Sunoco spokeswoman Vicki Granado said on Wednesday that one section of the line at Edgmont is being replaced as a preventative measure because the coating doesn’t meet the company’s standards. She did not immediately say whether other sections of the line are also being replaced.

“All work is constantly checked and rechecked, and if something needs to be redone or recoated during construction that is what we do, just like any construction project,” she said. “It does not impact the overall project. Our primary goal has been and continues to be to build a pipeline that is constructed to the highest standards.”

State Sen. Andy Dinniman (D-Chester County), a critic of the project, criticized the lack of information from state agencies. He said the Edgmont operation, originally unveiled by a resident’s right-to-know request, is the latest example of individuals discovering and reporting Sunoco’s many violations during the project, rather than state agencies taking strong enforcement action.

The discovery of coating flaws stoked long-held fears by Sunoco’s critics that the pipeline represents a grave threat to public safety because of the highly explosive nature of the natural gas liquids that will flow through densely populated areas like Philadelphia’s western suburbs.

Kimberly Paynter/WHYY. A Mariner East 2 pipeline construction site is shown off Valley Road near Media, Pa., on Aug. 21. The site is close to where Sunoco is digging up a section of the pipeline after discovering a coating issue that needed to be fixed.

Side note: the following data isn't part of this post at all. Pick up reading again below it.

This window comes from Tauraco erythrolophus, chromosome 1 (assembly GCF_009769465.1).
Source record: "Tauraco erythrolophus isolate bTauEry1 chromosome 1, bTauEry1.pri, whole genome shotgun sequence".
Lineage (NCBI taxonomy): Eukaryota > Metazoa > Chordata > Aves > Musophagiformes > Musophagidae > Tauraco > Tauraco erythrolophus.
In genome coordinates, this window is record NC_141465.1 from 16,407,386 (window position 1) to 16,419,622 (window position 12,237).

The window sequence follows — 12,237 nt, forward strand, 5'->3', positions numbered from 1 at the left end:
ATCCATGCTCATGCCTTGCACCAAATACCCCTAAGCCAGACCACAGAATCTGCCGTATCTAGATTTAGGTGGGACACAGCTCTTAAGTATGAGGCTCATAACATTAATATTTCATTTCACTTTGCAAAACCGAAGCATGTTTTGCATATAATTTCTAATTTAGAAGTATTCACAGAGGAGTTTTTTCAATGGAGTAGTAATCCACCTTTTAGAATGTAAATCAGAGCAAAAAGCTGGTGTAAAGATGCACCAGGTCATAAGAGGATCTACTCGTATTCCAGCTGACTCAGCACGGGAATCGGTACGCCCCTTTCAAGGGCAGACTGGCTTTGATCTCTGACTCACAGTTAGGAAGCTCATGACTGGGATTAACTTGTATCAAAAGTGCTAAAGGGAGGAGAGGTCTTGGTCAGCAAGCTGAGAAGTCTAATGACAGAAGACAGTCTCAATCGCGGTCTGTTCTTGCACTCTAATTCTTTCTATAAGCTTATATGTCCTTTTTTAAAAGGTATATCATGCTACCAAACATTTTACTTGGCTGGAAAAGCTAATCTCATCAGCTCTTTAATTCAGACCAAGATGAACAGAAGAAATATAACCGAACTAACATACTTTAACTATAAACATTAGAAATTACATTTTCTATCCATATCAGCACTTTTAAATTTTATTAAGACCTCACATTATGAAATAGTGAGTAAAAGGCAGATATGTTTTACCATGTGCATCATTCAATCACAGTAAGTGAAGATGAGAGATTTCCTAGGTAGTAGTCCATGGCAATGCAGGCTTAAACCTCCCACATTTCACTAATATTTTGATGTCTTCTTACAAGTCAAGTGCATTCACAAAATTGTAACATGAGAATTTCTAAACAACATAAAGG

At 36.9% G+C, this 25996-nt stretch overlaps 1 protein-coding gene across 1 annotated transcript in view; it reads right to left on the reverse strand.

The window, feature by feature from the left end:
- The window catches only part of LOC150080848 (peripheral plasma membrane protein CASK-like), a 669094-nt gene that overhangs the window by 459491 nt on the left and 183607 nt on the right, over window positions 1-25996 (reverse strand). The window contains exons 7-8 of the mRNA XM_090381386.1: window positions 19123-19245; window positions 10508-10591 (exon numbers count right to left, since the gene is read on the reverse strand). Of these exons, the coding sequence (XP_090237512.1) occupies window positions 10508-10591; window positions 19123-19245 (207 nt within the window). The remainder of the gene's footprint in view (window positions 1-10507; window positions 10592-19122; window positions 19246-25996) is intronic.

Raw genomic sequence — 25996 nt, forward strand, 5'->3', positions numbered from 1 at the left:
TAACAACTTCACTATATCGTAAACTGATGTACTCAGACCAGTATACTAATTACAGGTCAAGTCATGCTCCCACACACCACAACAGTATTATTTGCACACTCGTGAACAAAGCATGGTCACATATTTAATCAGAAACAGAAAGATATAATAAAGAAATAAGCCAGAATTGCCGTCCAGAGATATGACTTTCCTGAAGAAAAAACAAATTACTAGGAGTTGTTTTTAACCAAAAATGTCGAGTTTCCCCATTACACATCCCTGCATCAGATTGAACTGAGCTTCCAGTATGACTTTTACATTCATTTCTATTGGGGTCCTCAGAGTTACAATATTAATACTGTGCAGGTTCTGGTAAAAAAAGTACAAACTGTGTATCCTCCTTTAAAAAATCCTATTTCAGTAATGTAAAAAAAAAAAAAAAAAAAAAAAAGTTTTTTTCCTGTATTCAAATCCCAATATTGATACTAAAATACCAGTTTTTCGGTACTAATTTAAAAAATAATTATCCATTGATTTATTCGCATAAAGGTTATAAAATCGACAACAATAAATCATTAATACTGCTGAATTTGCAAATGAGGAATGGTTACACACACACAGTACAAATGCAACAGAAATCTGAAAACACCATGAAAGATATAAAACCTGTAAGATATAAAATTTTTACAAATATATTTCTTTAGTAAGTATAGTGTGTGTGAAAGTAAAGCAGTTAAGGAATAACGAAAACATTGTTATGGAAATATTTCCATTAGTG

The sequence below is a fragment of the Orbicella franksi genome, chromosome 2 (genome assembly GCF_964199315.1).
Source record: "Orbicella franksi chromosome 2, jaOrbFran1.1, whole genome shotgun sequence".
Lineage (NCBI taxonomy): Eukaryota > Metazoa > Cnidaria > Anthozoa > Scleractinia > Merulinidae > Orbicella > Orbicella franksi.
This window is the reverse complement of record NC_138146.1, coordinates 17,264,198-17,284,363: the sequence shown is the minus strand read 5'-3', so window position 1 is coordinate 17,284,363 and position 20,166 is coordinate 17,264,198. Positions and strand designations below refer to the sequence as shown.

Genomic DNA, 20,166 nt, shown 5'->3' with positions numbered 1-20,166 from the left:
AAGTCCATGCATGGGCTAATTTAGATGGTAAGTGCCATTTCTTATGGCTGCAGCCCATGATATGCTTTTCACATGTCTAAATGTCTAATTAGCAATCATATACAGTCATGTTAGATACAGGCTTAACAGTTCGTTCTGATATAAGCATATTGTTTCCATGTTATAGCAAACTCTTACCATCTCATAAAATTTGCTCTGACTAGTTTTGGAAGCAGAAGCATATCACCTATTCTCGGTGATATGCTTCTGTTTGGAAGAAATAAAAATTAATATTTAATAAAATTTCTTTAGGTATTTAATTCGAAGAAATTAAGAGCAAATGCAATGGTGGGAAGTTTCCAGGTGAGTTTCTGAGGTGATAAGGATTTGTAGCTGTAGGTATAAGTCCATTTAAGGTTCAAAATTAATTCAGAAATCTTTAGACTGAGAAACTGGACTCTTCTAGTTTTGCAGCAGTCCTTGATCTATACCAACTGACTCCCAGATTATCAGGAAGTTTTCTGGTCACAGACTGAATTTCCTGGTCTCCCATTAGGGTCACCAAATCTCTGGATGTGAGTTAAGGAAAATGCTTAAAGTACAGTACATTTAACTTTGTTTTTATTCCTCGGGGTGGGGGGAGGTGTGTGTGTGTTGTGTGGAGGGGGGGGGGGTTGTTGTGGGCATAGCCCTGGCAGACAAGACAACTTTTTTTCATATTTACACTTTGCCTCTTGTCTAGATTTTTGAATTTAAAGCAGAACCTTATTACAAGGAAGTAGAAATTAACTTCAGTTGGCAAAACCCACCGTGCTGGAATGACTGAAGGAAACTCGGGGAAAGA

“It’s concerning that there could be issues with so many pipes,” said Eve Miari, advocacy coordinator for Clean Air Council, a Philadelphia-based environmental group that has led several legal challenges to the project. “Are there problems lurking beneath the surface that we will only become aware of if the pipe becomes operational?”

Miari said the discovery of flaws in the pipeline shortly before the scheduled start of operation at the end of September recalls an incident in May in which a water contractor struck a section of Mariner East 2 at Middletown after being given inaccurate information by Sunoco on the depth at which it was buried.

“It doesn’t surprise me in the least that additional problems would occur and that additional sections of pipe may have been buried with faulty coating,” she said.

The Public Utility Commission, which is responsible for pipeline safety in Pennsylvania, is aware of the new Sunoco work.

Early Wednesday, PUC spokesman Nils Hagen-Frederiksen did not respond to questions on the nature, number or location of flaws in the pipeline, or how they had been discovered, but said he would discuss the issue with the PUC’s pipeline safety division.

The federal Pipeline and Hazardous Materials Safety Administration did not respond to a request for comment on the documents.

When complete, the pipeline will carry propane, ethane and butane from the Marcellus Shale of southwest Pennsylvania to a terminal at Marcus Hook in Delaware County, where most of the fuel will be exported.